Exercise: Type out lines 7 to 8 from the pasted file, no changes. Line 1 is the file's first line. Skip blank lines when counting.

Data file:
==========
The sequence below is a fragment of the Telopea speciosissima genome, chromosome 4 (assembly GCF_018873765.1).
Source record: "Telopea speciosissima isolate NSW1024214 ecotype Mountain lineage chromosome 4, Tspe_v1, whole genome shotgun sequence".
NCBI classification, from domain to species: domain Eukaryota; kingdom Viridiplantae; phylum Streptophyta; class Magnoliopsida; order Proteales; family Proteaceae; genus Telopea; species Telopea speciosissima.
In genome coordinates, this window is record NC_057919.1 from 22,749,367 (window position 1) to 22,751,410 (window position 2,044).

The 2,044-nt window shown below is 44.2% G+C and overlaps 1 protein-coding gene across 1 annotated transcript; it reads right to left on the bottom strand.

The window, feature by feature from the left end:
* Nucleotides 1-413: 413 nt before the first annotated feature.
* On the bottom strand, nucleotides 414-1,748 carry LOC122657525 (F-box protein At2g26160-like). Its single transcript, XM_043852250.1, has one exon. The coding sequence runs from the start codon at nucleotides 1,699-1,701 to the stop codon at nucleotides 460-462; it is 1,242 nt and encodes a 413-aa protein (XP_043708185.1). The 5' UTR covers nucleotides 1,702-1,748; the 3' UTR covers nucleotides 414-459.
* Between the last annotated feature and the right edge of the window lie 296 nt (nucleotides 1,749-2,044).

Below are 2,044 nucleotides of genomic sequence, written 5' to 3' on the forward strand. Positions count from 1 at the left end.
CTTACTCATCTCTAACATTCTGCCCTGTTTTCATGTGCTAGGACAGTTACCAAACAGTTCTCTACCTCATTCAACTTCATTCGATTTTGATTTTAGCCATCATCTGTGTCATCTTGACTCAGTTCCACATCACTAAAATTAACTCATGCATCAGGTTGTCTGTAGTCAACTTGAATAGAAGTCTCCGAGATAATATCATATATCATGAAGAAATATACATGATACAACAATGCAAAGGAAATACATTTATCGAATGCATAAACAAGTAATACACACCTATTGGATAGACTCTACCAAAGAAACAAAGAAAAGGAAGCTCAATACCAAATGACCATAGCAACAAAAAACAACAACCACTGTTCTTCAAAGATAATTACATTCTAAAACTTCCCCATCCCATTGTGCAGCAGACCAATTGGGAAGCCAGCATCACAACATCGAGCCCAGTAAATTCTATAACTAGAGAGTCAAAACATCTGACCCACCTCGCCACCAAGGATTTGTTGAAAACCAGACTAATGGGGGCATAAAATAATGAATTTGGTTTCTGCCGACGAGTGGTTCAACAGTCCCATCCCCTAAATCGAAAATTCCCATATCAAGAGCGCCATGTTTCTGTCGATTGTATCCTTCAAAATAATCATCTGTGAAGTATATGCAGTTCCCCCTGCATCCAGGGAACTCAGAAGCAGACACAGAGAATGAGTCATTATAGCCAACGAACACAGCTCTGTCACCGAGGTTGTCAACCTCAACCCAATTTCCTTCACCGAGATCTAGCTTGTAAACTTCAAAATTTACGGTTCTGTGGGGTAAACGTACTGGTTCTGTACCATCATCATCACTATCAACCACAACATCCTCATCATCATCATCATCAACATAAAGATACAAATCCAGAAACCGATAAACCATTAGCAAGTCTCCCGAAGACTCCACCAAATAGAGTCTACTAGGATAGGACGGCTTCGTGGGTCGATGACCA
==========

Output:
* Nucleotides 1-413: 413 nt before the first annotated feature.
* On the bottom strand, nucleotides 414-1,748 carry LOC122657525 (F-box protein At2g26160-like). Its single transcript, XM_043852250.1, has one exon. The coding sequence runs from the start codon at nucleotides 1,699-1,701 to the stop codon at nucleotides 460-462; it is 1,242 nt and encodes a 413-aa protein (XP_043708185.1). The 5' UTR covers nucleotides 1,702-1,748; the 3' UTR covers nucleotides 414-459.